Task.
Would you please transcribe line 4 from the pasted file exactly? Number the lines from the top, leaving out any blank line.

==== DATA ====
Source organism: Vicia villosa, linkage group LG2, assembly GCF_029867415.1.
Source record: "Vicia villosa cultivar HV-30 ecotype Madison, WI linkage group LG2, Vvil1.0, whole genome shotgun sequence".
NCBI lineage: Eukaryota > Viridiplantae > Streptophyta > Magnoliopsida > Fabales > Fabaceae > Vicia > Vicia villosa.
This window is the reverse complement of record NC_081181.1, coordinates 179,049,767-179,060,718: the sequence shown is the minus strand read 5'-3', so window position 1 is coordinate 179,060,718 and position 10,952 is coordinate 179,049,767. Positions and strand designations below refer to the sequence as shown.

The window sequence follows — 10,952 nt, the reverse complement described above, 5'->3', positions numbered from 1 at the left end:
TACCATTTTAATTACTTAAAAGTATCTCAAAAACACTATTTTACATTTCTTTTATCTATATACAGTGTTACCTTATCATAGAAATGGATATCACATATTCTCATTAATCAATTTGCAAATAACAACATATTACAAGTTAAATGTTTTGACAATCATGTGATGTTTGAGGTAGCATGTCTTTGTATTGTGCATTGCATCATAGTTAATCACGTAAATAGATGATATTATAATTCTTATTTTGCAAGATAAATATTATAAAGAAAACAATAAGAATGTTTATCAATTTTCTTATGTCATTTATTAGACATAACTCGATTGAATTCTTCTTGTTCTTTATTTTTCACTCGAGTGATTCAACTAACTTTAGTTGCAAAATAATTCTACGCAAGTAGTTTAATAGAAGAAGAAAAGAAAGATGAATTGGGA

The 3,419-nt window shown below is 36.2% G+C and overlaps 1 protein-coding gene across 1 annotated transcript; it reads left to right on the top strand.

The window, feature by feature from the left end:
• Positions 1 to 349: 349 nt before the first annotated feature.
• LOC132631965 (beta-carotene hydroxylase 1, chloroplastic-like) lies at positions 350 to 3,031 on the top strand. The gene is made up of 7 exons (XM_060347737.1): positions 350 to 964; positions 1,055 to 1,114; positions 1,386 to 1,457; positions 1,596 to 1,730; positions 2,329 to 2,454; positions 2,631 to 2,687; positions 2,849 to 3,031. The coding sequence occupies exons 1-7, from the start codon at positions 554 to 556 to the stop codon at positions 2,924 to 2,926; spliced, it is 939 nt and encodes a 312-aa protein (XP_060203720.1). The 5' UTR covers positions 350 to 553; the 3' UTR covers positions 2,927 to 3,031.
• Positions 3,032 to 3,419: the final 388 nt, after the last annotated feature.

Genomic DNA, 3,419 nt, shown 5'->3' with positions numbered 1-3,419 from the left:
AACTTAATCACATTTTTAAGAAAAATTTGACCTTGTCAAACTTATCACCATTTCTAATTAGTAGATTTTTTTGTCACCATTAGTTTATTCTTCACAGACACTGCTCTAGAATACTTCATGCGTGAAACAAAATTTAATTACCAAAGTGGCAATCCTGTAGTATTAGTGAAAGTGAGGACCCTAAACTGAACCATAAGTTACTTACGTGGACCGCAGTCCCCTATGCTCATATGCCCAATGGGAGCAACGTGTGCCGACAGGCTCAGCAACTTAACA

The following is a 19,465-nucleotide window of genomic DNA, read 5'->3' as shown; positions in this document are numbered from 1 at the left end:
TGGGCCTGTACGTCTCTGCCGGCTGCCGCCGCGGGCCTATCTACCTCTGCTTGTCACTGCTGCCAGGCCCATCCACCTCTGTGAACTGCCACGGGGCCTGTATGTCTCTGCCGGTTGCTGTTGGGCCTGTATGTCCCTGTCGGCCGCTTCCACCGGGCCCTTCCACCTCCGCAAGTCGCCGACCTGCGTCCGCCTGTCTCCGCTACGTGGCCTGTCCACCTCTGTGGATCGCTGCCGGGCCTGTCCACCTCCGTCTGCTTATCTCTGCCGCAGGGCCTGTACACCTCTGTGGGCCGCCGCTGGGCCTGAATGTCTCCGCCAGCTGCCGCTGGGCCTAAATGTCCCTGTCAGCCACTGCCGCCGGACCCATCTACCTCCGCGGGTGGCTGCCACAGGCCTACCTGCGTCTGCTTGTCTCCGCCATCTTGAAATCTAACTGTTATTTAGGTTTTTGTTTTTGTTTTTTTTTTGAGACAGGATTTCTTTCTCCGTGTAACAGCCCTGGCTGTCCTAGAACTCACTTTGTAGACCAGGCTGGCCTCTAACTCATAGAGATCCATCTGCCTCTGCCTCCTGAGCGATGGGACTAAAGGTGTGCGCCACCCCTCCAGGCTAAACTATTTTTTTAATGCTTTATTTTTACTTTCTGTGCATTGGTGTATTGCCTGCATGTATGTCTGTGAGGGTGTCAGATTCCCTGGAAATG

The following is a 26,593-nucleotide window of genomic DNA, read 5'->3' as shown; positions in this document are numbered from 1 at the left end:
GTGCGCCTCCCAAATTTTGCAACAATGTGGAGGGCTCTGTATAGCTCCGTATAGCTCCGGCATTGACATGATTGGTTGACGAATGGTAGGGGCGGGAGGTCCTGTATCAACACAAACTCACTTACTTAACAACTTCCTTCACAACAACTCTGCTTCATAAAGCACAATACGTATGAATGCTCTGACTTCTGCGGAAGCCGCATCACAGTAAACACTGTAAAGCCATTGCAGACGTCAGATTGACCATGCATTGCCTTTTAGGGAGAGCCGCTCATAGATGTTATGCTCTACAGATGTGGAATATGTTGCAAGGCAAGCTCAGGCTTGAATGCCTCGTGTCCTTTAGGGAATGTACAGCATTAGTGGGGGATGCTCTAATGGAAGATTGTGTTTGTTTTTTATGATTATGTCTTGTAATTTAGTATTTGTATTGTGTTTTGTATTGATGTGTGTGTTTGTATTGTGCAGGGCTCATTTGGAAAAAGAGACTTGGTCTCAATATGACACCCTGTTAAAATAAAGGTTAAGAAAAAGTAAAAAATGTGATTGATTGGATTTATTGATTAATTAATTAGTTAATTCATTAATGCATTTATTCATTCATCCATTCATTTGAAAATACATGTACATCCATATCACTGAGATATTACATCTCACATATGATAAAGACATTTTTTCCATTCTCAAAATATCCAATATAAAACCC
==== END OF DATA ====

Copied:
This window is the reverse complement of record NC_081181.1, coordinates 179,049,767-179,060,718: the sequence shown is the minus strand read 5'-3', so window position 1 is coordinate 179,060,718 and position 10,952 is coordinate 179,049,767. Positions and strand designations below refer to the sequence as shown.